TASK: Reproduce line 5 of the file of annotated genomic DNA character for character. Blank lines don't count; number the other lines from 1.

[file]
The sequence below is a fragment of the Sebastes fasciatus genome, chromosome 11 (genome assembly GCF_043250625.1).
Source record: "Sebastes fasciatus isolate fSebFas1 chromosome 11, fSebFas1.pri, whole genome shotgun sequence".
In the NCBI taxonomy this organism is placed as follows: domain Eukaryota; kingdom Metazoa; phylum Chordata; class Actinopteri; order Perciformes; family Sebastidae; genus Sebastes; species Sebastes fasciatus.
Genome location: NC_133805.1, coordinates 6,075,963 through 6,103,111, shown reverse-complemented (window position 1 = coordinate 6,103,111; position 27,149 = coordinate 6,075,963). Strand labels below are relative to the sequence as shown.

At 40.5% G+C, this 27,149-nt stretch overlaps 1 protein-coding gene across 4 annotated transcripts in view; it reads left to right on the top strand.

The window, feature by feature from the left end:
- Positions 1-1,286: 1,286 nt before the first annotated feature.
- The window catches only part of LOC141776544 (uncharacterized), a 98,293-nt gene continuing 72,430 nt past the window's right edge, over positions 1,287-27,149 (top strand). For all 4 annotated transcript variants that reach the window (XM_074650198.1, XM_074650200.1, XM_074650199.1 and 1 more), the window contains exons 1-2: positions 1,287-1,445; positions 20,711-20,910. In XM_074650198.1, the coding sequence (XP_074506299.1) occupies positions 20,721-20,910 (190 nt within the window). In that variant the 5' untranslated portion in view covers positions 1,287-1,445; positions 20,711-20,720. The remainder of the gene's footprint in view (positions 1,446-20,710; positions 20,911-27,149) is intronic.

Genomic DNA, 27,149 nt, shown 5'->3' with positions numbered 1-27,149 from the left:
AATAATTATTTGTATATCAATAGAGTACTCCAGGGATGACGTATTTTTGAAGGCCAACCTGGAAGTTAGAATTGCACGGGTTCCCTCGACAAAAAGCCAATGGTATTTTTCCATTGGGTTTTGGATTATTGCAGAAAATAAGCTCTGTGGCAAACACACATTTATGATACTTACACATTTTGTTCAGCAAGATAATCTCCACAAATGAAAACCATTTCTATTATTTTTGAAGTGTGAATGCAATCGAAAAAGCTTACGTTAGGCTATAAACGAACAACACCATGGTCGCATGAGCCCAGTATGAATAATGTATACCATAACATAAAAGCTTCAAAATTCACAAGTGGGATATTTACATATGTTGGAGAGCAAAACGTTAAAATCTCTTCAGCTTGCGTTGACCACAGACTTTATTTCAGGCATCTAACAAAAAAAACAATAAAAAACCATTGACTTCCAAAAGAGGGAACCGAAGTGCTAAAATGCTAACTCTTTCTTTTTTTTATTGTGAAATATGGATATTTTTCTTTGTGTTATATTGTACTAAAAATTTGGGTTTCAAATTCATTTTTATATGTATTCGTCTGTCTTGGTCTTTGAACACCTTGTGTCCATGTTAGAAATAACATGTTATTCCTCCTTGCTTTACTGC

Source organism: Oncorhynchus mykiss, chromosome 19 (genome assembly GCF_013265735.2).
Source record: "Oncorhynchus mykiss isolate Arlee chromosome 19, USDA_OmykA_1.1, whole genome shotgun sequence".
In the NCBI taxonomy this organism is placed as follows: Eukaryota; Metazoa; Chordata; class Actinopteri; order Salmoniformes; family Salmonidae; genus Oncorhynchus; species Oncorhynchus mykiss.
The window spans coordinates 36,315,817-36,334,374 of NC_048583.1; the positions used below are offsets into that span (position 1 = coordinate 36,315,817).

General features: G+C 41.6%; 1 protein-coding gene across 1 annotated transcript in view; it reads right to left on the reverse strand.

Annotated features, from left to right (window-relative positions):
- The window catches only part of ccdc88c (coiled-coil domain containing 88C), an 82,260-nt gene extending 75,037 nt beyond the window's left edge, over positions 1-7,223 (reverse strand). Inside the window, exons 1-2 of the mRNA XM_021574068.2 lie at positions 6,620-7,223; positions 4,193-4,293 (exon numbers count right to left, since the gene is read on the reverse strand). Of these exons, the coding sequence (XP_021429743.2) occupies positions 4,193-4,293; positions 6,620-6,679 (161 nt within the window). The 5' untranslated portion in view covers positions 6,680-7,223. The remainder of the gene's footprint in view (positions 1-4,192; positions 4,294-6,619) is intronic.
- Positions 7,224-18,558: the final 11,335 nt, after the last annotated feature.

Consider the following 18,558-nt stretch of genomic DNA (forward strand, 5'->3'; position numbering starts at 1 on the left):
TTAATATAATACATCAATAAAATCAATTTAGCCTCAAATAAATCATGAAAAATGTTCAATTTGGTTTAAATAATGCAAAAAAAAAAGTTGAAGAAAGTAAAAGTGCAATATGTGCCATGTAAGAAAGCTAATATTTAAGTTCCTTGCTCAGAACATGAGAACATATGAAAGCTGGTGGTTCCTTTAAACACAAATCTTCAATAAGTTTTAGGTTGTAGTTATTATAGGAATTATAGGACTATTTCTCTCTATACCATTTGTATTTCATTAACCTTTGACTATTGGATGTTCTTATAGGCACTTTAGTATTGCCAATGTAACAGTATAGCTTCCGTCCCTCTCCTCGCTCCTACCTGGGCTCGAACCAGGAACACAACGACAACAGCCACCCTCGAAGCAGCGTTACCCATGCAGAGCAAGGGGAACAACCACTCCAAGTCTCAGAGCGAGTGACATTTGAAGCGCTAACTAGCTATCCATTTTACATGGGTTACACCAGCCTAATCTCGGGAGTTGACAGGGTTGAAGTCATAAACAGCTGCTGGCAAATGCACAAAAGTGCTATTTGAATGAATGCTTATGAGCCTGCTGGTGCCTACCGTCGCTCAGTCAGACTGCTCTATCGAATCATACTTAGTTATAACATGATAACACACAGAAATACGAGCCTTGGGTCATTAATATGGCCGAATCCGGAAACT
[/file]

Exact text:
At 40.5% G+C, this 27,149-nt stretch overlaps 1 protein-coding gene across 4 annotated transcripts in view; it reads left to right on the top strand.